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ORIGINAL ARTICLE
Year : 2021  |  Volume : 13  |  Issue : 5  |  Page : 184-186  

Prevalence of oral health status and needs in institutionlized physically challenged children


1 Department of Dentistry, Uttar Pradesh University of Medical Science, Saifai, Etawah, Uttar Pradesh, India
2 Department of Conservative Dentistry and Endodontics, Bhabha Dental College, Bhopal, Madhya Pradesh, India
3 Dental Surgeon, PHC, Parwalpur, Nalanda, Bihar, India
4 Department of Pedodontics and Preventive Dentistry, Kalka Dental College and Hospital, Meerut, Uttar Pradesh, India
5 Dental Practitioner, Muzaffarpur, Bihar, India

Date of Submission02-Oct-2020
Date of Decision03-Oct-2020
Date of Acceptance05-Oct-2020
Date of Web Publication05-Jun-2021

Correspondence Address:
Atul Kumar Singh
Department of Dentistry, Uttar Pradesh University of Medical Science, Saifai, Etawah, Uttar Pradesh
India
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Source of Support: None, Conflict of Interest: None


DOI: 10.4103/jpbs.JPBS_637_20

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   Abstract 


Background: Oral hygiene has significant effect on the overall health of an individual as it has vital role in human life, so it is necessary to protect oral hygiene of all children since childhood. Objectives: The objectives were to evaluate and compare the prevalence of dental caries and oral hygiene status in institutionalized physically challenged children of Bihar. Materials and Methodology: A total of 700 (400 male and 300 female) children were included in the study that were physically handicapped and were institutionalized in various special schools. In this study, complete oral examination was done and was recorded by using Oral Hygiene Status-Simplified given by Greene and Vermillion, 1964, and all statistical analyses were done by using SPSS software. For statistical analysis, Chi-square test and ANOVA were used. Results: Out of 700 children, 48.8% (342) had dental caries with mean Decayed, Missing, and Filled Teeth (DMFT) index of 0.86 (standard deviation [SD] ±1.37) and mean dmft index of 0.36 (SD ± 0.98). In this study, orthopedic, blind, deaf and dumb, and compound students were examined. It was observed that the dental caries prevalence was high in the blind group (71%) compared to that of the deaf and dumb group (40.2%), while oral hygiene status was observed as good in 42.2%, fair in 46.9%, and poor in 10.9% of children. Conclusion: Every dental professional should be aware of his/her responsibilities and provide both comprehensive and incremental dental care to improve the overall oral hygiene condition of physically handicapped children.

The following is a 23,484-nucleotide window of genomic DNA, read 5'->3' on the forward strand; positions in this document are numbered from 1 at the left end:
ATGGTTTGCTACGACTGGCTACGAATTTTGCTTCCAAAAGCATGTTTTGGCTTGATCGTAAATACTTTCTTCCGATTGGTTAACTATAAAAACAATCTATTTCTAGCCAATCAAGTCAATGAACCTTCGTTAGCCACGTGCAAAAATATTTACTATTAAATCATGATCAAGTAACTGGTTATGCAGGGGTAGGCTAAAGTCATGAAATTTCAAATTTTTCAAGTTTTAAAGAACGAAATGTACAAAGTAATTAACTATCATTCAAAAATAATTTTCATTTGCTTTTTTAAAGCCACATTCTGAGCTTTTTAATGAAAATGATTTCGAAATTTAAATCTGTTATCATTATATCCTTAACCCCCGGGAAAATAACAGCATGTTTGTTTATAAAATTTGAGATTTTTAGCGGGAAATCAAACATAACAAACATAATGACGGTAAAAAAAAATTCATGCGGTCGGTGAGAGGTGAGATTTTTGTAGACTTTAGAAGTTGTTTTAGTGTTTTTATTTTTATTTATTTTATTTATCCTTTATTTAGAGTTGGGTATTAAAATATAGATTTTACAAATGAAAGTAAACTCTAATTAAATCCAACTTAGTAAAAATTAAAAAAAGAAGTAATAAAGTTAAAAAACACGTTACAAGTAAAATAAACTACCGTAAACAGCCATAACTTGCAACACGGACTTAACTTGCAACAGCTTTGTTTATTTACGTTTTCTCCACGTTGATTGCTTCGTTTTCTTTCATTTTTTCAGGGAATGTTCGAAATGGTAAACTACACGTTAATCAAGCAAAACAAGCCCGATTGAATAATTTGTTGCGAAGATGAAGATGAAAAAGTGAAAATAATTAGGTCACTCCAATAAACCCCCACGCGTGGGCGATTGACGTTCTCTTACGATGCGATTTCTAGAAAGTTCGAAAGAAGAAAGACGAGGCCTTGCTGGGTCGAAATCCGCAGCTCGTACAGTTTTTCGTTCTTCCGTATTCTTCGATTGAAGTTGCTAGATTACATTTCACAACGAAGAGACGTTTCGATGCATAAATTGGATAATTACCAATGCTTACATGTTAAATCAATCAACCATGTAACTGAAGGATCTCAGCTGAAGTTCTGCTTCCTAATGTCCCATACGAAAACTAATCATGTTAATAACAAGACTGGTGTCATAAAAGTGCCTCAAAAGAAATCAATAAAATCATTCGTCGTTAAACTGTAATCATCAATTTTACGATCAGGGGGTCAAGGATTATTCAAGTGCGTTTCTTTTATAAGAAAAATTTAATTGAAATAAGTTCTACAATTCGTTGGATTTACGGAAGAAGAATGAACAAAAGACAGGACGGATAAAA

Keywords: Dental caries, oral hygiene status, physically handicapped children


How to cite this article:
Mishra R, Singh AK, Tyagi S, Choudhary HV, Gupta SK, Kumar K. Prevalence of oral health status and needs in institutionlized physically challenged children. J Pharm Bioall Sci 2021;13, Suppl S1:184-6

How to cite this URL:
Mishra R, Singh AK, Tyagi S, Choudhary HV, Gupta SK, Kumar K. Prevalence of oral health status and needs in institutionlized physically challenged children. J Pharm Bioall Sci [serial online] 2021 [cited 2021 Oct 17];13, Suppl S1:184-6. Available from: https://www.jpbsonline.org/text.asp?2021/13/5/184/317599




   Introduction Top


Oral hygiene has significant effect on the overall health of an individual as it has a vital role in human life.[1] In India, there are various communities in which special children have fundamental rights than any other normal individual.[2] However, the quality of their life is adjusted according to their capabilities.[2] Many handicapped children have normal teeth and gums during the initial stage of their life. However, their diet, eating habits, medications, parental and health providers' attitude, and lack of cleaning habits lead to poor oral hygiene in them. Good oral hygiene is very essential for proper mastication digestion, speech, and health of handicapped children as many use their mouth and teeth to compensate the challenged organ.[3],[4],[5]

It is necessary to protect the oral hygiene of all children since childhood. Several studies emphasize the dental health of normal children, but there are less studies regarding the dental health of handicapped children who actually require more special care and attention.[6]